According to the Anxiety and Depression Association of America (ADAA) more than 322 million people worldwide live with depression.
Types of Depression: Not all depression is the same
There are several types of depressive disorders. While some may present similarly, they each have their own unique symptoms.
Major Depressive Disorder – This type is the most commonly diagnosed form of depression. One of the common symptoms is the overwhelming feeling of sadness and loss of interest in anything pleasurable. This depression also has diagnostic symptoms such as hypersomnia (excessive sleepiness), constant fatigue, feelings of worthlessness, thoughts of dying or suicidal thoughts. People with this depression will stop social activities, stop working, or stop going to school. This type of depression lasts more than two weeks and represents a big change from the individual’s usual self and activities. Major Depressive Disorder is often treated with Wellbutrin XL ®
Persistent Depressive Disorder (dysthymia) – While not as severe as major depression, this type of depressive disorder is marked by a persistent sad or depressed mood that lasts for at least two years. There are several diagnostic symptoms, which include low self-esteem, poor appetite or over eating, feelings of hopelessness, hypersomnia or insomnia, and low energy.
Adjustment Disorder with Depressed Mood – This type of depression begins within three months of a person experiencing a stressor. A stressor may be either positive or negative, and usually involves a change in someone’s life that he or she finds stressful. Examples of a stressor includes loss of a job, a family crisis, marriage or other life change. Symptoms typically disappear within 6 months when life returns to normal.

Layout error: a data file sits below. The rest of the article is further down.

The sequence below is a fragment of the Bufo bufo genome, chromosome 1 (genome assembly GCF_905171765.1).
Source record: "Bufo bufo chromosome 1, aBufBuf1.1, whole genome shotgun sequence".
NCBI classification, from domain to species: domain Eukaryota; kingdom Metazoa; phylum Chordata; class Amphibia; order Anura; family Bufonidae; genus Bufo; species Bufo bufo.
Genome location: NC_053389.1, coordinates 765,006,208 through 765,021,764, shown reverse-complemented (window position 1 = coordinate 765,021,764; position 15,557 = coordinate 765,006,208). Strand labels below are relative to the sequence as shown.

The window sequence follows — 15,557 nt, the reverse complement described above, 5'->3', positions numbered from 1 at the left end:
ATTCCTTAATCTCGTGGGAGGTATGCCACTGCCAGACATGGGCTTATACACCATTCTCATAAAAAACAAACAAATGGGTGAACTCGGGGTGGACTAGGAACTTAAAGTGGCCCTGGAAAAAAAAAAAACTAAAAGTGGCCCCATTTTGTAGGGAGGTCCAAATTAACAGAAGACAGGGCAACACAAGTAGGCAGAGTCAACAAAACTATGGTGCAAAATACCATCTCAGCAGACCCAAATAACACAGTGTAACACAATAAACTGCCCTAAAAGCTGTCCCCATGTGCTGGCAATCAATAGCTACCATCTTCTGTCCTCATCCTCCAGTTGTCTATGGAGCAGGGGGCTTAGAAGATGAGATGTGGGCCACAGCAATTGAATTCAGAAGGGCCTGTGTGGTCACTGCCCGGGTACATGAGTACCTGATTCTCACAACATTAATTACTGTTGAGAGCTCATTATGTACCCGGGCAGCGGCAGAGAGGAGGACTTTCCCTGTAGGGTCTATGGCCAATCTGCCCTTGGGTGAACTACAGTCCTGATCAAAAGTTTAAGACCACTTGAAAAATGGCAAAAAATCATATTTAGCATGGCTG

Premenstrual Dysphoric Disorder (PMDD) – This disorder is a severe form of premenstrual syndrome (PMS). While they are similar, PMDD presents stronger physical and emotional upset. Both have symptoms that occur within the week to ten days before a woman’s menstrual cycle.
Seasonal Affective Disorder – This type of depression is related to the change of seasons and lack of sunlight. It sometimes affects shift workers who work overnight and sleep in the day. Learn more about Seasonal Affective Disorder.
Depressive disorders due to another medical condition – There are times when other medical conditions can trigger depression. An example is hypothyroidism. Another example is Cushing’s syndrome, which can cause depressive symptoms due to the high levels of the hormone cortisol. The ADAA suggests that other medical conditions can lead to depression including Parkinson’s disease, diabetes, and HIV/AIDS.
How is depression treated?
The National Alliance on Mental Illness (NAMI) states that there are several types of depression. The treatment and its effectiveness depend both on the type of depression and the severity.
Psychotherapy – Also known as ‘talk therapy’, this therapy occurs when the patient visits a therapist to discuss his or her problems and a lifestyle plan is developed for coping and working through the issues. This therapy may include: